Performer insurance is not limited in what it can cover so much as who it can cover. Your basic performer policy is designed to cover a specific category of performer, that being: Performers who don’t do too much dangerous stuff in their act.
How that danger is defined is determined by a number of factors. For instance, if you’re insuring a movie star in a $250 million dollar blockbuster, then there’s a lot more money on the line than if you were insuring a fire-breather at a carnival. Some jobs are dangerous to the performer, some are dangerous to the insurer. The provider needs to calculate their risk accordingly in either event.
Typically, a basic performer policy is going to cover the less dangerous, less high-finance areas of the performing arts. A birthday clown, a celebrity lookalike, a comedian, a mime, a puppeteer, these are areas of performance that do not involve any immediate danger as part of the performer’s regular routine. On the other hand, a knife-thrower, a jouster, a stunt performer, a strength performer, a pyrotechnician, these are performers whose whole act involves playing with dangerous elements. That’s what makes them so impressive, and that’s why they typically need to seek out specialty insurance.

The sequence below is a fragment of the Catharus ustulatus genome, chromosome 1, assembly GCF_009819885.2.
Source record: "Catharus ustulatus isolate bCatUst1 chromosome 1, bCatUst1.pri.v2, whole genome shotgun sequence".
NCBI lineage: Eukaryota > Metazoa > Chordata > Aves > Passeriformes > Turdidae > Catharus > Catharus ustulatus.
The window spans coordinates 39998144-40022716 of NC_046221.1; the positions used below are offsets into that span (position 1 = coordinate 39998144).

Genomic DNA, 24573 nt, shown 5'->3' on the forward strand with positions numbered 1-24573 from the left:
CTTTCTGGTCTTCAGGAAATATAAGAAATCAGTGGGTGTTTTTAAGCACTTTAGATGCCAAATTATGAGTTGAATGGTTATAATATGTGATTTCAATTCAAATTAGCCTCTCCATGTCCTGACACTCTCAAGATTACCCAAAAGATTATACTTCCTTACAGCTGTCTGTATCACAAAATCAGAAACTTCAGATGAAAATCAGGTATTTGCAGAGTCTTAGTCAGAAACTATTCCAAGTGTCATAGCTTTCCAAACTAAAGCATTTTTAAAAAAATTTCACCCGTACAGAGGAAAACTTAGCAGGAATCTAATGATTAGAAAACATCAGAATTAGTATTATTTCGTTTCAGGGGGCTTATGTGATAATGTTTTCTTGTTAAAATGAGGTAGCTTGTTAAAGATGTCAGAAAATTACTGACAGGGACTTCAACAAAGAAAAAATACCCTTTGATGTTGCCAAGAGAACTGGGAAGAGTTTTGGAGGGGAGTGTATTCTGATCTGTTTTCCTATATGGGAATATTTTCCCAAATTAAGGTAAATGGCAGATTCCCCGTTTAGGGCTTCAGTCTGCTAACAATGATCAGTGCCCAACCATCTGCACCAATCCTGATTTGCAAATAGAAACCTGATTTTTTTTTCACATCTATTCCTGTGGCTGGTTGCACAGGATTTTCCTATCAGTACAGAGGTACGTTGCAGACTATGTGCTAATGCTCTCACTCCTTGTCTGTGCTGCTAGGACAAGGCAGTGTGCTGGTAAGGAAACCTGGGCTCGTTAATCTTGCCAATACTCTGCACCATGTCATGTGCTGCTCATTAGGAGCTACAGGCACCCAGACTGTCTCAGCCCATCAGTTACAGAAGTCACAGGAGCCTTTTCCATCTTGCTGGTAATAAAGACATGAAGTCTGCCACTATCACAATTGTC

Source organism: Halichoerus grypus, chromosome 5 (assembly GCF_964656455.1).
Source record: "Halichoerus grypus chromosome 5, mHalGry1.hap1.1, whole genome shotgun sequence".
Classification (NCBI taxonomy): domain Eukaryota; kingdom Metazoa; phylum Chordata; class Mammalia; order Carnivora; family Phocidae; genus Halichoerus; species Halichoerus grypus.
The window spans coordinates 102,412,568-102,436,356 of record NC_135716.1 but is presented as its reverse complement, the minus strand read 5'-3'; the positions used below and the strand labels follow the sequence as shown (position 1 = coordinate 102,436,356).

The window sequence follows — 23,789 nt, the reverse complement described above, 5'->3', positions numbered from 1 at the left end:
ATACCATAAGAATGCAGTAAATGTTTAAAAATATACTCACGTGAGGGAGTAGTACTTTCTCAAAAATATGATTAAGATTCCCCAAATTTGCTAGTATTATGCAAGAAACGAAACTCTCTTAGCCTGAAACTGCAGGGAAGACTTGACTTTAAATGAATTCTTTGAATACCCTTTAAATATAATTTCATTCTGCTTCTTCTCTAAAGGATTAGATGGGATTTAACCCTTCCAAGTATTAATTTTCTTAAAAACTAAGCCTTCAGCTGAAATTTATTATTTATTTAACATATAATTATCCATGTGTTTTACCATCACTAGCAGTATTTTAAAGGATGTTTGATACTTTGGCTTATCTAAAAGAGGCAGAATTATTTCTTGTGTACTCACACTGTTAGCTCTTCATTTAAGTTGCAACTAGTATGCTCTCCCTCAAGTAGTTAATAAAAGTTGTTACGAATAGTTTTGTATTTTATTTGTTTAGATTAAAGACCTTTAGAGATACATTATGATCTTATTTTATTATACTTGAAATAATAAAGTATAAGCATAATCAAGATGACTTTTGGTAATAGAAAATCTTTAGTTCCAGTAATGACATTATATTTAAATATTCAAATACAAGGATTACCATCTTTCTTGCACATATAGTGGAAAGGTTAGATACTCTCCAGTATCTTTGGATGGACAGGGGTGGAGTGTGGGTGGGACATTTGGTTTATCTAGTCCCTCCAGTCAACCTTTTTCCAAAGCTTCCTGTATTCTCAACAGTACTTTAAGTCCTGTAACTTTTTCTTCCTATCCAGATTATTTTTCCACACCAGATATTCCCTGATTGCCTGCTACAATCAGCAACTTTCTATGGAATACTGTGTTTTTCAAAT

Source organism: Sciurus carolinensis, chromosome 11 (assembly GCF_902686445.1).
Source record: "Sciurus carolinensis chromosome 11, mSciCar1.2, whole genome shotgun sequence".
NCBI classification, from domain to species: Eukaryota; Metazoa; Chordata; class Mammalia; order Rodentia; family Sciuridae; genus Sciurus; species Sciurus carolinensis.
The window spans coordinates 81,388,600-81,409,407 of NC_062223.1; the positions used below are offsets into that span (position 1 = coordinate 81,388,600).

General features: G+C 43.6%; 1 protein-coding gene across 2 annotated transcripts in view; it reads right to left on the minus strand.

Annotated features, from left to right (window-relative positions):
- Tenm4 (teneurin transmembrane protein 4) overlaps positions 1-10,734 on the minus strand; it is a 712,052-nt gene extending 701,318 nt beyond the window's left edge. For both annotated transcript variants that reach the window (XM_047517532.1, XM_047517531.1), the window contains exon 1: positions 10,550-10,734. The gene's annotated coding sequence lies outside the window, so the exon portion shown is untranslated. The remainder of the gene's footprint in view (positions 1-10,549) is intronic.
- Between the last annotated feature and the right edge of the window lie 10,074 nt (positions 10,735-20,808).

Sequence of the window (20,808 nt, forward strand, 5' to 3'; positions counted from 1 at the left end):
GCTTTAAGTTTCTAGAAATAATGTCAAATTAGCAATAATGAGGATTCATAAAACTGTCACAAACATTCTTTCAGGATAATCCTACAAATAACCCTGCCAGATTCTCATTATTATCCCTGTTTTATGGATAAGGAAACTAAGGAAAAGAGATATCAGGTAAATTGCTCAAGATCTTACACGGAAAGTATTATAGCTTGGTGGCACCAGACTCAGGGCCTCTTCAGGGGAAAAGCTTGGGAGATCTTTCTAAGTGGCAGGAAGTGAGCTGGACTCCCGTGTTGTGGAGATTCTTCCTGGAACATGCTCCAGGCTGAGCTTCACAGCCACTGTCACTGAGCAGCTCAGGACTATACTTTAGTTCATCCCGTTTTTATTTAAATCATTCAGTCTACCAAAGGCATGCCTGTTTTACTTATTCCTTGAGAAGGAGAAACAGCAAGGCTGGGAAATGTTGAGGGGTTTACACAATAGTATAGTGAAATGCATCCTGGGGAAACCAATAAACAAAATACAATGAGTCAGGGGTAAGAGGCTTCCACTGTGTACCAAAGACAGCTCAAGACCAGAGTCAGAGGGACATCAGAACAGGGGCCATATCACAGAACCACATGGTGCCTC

Typically, if you are working for a circus, a theater, a movie studio, then they’re going to have their own system of insurance lined up. The guys performing stunt shows at Universal Studios, for instance, probably aren’t buying their own health coverage.
One could reasonably think that, if their job isn’t particularly dangerous, then why bother getting insurance in the first place? The problem is that bodily damage or a liability case can completely derail a performer’s career. If you slip on stage and twist your ankle, then it’s hard to make it to your next belly-dancing gig. Performer insurance can help with things like lost wages and health issues that your health insurance might not cover so that you are not completely out of options if you find yourself injured on the job. Likewise, liability issues relating to your act can really take the wind out of your sails. For most working performers, it’s a nine to five job. For everyone who ever became a millionaire on their talent, there are ten thousand people who are just making a living. Most performers cannot afford a liability suit, and that’s where your insurance really comes in handy.
If you’re not covered by performer insurance, then it’s not a bad idea to look into specialty coverage. You want to make sure you have options should something go wrong.